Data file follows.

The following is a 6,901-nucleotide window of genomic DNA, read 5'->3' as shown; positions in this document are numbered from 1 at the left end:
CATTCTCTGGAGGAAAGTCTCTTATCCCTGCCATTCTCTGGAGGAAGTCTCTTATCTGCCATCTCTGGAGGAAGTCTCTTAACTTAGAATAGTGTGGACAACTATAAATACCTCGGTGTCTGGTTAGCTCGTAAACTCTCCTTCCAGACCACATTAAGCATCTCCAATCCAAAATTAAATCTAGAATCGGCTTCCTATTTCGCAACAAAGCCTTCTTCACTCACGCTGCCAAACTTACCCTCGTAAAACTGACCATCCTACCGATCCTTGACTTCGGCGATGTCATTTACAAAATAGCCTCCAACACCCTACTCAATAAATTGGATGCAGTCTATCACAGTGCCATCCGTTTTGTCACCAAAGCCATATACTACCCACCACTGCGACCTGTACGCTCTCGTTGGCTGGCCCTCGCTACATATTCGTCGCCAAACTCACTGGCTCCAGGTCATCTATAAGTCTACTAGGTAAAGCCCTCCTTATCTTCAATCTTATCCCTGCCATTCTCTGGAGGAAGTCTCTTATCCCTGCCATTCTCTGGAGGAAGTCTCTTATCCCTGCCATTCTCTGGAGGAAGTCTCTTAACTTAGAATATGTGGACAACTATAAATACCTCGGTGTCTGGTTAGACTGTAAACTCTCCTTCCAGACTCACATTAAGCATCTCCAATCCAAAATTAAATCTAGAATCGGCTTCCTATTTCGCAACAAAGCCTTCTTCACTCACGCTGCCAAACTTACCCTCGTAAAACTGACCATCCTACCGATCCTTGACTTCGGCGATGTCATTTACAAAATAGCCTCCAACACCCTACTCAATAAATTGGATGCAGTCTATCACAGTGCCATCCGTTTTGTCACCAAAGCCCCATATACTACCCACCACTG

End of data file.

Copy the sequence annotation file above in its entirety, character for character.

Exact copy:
The following is a 6,901-nucleotide window of genomic DNA, read 5'->3' as shown; positions in this document are numbered from 1 at the left end:
CATTCTCTGGAGGAAAGTCTCTTATCCCTGCCATTCTCTGGAGGAAGTCTCTTATCTGCCATCTCTGGAGGAAGTCTCTTAACTTAGAATAGTGTGGACAACTATAAATACCTCGGTGTCTGGTTAGCTCGTAAACTCTCCTTCCAGACCACATTAAGCATCTCCAATCCAAAATTAAATCTAGAATCGGCTTCCTATTTCGCAACAAAGCCTTCTTCACTCACGCTGCCAAACTTACCCTCGTAAAACTGACCATCCTACCGATCCTTGACTTCGGCGATGTCATTTACAAAATAGCCTCCAACACCCTACTCAATAAATTGGATGCAGTCTATCACAGTGCCATCCGTTTTGTCACCAAAGCCATATACTACCCACCACTGCGACCTGTACGCTCTCGTTGGCTGGCCCTCGCTACATATTCGTCGCCAAACTCACTGGCTCCAGGTCATCTATAAGTCTACTAGGTAAAGCCCTCCTTATCTTCAATCTTATCCCTGCCATTCTCTGGAGGAAGTCTCTTATCCCTGCCATTCTCTGGAGGAAGTCTCTTATCCCTGCCATTCTCTGGAGGAAGTCTCTTAACTTAGAATATGTGGACAACTATAAATACCTCGGTGTCTGGTTAGACTGTAAACTCTCCTTCCAGACTCACATTAAGCATCTCCAATCCAAAATTAAATCTAGAATCGGCTTCCTATTTCGCAACAAAGCCTTCTTCACTCACGCTGCCAAACTTACCCTCGTAAAACTGACCATCCTACCGATCCTTGACTTCGGCGATGTCATTTACAAAATAGCCTCCAACACCCTACTCAATAAATTGGATGCAGTCTATCACAGTGCCATCCGTTTTGTCACCAAAGCCCCATATACTACCCACCACTG